Pippin. By Archibald Marshall. (Collins. 7s. 6d. net.) When a
veteran novelist makes an entirely new departure in the type of story which he writes the public must listen to him with respectful attention. It must be confessed, however, that Mr. Marshall does not seem to have complete mastery of the new medium which he has chosen. His forte is in the description of English society of the squire class, and the rather vague, dateless wanderings of Pippin are not invested with sufficient romance to make them attractive. The constant interpositions of stories told by the characters whom the hero meets in his travels are hardly justified by the interest of the narratives in question. The best part of the book is the description of how Pippin joins a circus.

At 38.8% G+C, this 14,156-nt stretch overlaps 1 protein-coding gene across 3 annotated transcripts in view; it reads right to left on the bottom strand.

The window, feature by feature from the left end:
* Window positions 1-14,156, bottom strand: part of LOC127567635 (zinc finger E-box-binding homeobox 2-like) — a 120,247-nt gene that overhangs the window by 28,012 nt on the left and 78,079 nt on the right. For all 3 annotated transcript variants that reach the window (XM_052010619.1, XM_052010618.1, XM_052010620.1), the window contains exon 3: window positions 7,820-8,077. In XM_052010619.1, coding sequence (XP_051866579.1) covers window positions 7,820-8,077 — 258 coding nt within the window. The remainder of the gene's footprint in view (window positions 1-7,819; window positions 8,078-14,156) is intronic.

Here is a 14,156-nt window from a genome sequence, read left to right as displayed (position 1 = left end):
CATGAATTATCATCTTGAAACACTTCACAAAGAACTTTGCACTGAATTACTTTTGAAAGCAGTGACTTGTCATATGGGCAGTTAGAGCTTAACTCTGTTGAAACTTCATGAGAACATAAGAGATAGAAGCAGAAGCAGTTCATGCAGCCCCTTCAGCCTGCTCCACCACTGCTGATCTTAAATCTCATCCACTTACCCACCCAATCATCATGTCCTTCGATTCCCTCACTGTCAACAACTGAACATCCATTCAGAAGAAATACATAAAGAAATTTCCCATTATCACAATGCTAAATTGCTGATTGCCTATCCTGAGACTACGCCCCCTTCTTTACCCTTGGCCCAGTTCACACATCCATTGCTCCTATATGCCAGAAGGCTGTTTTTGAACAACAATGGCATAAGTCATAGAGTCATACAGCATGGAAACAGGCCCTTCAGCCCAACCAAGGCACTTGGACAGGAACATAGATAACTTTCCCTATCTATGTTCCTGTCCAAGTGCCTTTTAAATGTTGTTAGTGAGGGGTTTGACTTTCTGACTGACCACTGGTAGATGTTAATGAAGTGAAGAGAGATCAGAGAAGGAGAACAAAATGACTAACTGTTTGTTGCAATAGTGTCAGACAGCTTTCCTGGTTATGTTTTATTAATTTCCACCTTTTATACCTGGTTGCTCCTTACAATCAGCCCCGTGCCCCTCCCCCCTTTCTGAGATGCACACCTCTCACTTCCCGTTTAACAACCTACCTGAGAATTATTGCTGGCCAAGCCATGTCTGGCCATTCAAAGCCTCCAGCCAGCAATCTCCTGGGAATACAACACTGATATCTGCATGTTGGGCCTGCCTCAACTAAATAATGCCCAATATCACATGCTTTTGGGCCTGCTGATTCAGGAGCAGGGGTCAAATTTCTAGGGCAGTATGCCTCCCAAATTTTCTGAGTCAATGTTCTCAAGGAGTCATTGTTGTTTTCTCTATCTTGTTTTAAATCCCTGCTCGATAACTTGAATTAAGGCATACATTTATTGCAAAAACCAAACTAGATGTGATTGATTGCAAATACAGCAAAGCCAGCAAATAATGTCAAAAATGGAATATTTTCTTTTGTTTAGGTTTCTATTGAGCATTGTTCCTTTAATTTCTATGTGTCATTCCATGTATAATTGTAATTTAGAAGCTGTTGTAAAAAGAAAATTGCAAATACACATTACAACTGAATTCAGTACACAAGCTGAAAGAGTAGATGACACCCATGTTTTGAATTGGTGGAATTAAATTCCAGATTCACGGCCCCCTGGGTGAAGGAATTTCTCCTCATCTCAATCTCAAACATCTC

• The Clockwork Max. By B. V. Odle. London : Heinemann. [664